Why is the Sam Sharpe Project important?
The Baptist Union of Great Britain and the Jamaica Baptist Union are committed to walking the ways of God’s justice. One demonstration of this joint commitment is The Sam Sharpe Project. We want you and your church to be aware of the project and join us. Sam Sharpe was hanged in Montego Bay on May 23, 1832 after initiating and leading a revolt for justice. Just before his execution he said: ‘I would rather die upon yonder gallows, than live in slavery.’ The revolt and Sharpe’s actions played a huge role in British parliamentary deliberations, and ultimately the Slavery Abolition Act in 1833. It is this legacy the Sam Sharpe Project seeks to build upon by promoting his story and exploring his relevance in today’s context. The Sam Sharpe annual lectures, an idea conceived by Rosemarie Davidson-Gotobed, a Partner of the Sam Sharpe Project, remains its key educational resource.
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The lectures have become an important fixture in the calendar of community events marking Black History Month. The best of them have sought to create a community event where scholars, social activists and religious leaders share their vision for a just society.
We've created a short video which explains more.
World-renowned speaker Professor Verene Shepherd delivered the 2019 lecture on the theme of Women in Sam Sharpe’s Army: Repression, Resistance, Reparation.
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This year’s excellent lecture again had a strong justice motif. It was presented by Professor Verene Shepherd at Imperial College London and BMS Birmingham, and explored the substantive contribution that black women made in the campaign for freedom and rights in the colonial Caribbean. It showed that anti-slavery activism is not the preserve of males, and was a strong reminder to the packed audience that patriarchy, even in the realms of scholarship, has yet to be slayed.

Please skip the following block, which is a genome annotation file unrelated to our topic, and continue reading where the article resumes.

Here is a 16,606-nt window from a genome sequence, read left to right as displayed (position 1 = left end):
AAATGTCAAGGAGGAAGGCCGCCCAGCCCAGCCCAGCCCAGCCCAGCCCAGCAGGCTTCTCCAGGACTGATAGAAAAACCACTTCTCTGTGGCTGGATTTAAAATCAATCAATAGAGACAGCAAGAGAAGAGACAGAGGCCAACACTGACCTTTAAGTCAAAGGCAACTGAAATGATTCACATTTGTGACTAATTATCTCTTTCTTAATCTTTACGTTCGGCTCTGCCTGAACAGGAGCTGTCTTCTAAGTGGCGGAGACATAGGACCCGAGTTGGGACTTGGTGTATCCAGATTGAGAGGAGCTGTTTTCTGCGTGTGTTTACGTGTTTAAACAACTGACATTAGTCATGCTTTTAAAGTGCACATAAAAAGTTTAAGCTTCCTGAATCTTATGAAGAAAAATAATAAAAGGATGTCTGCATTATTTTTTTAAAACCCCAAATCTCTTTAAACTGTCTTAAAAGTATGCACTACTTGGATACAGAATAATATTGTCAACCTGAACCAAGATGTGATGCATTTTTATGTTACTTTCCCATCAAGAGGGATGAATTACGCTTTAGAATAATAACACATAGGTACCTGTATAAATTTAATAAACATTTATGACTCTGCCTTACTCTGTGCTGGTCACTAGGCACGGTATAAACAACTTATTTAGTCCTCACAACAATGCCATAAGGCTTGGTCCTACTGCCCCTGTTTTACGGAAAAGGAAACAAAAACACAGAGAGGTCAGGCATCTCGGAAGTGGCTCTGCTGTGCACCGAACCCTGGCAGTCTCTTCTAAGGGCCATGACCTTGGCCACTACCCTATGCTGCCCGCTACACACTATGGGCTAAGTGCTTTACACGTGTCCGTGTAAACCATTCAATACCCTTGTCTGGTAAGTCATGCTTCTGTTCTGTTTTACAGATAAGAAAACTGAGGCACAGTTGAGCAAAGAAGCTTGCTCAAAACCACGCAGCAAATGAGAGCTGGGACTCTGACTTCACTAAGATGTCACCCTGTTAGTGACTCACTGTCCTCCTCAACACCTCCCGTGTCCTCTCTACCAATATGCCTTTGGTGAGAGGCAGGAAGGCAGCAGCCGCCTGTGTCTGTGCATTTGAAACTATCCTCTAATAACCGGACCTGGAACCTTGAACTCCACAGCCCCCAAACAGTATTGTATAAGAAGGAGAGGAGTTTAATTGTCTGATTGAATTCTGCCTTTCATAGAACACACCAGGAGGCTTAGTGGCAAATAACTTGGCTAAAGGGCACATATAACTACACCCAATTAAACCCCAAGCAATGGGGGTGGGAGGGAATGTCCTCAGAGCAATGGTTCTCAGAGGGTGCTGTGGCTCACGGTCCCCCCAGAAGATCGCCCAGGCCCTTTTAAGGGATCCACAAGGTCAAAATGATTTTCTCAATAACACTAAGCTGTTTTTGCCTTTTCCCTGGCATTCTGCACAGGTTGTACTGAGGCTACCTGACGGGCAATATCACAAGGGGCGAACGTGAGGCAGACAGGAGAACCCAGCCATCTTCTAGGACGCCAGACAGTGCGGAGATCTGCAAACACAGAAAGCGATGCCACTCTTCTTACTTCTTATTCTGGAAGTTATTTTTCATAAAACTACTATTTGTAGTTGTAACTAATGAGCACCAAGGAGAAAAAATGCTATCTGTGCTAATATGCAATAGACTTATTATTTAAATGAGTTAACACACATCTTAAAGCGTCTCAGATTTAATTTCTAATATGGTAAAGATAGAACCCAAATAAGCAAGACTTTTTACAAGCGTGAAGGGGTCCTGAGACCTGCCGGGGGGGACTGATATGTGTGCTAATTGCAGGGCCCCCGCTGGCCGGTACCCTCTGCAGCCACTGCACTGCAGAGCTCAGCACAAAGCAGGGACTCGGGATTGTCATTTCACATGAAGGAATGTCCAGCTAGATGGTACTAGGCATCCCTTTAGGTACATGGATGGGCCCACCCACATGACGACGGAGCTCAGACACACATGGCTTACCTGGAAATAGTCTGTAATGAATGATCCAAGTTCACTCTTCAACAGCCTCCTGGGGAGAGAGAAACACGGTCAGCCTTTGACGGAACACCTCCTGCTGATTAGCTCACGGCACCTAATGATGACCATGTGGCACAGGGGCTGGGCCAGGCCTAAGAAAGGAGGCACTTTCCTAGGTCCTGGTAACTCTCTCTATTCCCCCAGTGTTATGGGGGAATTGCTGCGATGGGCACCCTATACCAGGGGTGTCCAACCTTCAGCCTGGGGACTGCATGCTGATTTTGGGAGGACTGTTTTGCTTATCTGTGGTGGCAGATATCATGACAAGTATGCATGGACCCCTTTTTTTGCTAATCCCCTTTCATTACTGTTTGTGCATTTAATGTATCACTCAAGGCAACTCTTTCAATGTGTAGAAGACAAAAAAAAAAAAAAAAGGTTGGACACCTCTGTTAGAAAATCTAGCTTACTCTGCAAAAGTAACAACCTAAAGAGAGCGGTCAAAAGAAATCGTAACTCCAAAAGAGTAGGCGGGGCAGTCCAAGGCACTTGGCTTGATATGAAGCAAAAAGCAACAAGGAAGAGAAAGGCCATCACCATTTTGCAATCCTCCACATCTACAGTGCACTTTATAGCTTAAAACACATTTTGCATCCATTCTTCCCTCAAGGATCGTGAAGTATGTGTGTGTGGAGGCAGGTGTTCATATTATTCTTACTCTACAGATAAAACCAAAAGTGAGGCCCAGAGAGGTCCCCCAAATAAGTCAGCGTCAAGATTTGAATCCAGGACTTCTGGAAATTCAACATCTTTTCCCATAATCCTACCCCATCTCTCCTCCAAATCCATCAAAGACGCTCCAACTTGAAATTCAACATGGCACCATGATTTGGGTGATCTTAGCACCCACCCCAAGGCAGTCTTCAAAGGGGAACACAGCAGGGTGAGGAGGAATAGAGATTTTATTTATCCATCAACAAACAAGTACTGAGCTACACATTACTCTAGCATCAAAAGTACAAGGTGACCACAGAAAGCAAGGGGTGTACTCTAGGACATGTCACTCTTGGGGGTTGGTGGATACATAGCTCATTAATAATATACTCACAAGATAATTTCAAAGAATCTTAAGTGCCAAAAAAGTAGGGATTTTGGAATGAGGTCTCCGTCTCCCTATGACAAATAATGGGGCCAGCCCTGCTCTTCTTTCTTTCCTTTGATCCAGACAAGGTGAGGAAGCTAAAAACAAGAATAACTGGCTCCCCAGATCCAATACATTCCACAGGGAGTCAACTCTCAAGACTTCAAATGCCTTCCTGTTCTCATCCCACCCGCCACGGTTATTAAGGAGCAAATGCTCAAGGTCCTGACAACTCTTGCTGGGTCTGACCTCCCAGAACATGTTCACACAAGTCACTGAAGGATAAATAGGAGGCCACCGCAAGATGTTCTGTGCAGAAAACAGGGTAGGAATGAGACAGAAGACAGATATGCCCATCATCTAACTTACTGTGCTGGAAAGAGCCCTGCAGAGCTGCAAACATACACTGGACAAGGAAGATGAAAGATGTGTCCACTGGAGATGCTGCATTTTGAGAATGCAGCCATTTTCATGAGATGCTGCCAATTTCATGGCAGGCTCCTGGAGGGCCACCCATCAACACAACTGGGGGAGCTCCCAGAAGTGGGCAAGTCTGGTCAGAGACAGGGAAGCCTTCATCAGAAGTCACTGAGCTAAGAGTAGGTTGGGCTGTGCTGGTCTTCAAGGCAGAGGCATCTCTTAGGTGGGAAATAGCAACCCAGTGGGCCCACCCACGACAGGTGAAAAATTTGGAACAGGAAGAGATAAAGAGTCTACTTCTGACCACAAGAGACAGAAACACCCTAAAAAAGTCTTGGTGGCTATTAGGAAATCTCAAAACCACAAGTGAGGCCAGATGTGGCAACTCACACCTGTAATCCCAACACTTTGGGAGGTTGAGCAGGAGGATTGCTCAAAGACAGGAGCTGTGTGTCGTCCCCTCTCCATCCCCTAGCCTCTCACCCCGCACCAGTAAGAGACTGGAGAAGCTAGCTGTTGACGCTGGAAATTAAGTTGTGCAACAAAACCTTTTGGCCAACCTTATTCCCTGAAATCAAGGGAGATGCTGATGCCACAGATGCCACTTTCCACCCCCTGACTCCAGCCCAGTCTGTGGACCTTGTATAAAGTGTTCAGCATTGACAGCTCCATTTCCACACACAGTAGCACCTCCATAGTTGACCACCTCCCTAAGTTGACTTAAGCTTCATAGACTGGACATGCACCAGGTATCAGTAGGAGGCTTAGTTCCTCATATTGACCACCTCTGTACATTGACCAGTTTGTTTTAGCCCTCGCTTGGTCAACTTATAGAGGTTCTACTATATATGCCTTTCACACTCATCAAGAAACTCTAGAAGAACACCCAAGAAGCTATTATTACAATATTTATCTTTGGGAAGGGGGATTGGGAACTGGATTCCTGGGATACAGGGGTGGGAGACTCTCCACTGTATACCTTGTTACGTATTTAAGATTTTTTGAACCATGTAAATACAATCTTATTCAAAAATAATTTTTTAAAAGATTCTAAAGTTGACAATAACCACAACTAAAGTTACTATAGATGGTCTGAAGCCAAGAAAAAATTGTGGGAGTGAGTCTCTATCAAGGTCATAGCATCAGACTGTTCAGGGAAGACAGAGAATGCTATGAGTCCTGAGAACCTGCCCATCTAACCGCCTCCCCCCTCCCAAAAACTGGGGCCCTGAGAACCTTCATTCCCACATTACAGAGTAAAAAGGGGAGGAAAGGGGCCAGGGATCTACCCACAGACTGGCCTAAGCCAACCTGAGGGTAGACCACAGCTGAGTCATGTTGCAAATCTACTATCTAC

The Professor called for reparations for all those impacted by the horrors of colonialism. It’s no wonder that those women are now being commemorated in Jamaica. Sharpe, the Professor reminded us, went from plantation to plantation, Bible in hand, to swear the enslaved people there to rebellion and organise them into revolutionary cells. We should see reparations, she argued, as part of decolonial justice. Even as I write I am aware that reparations, a process of addressing injustices and wrongs committed, is being discussed by several Christian communities.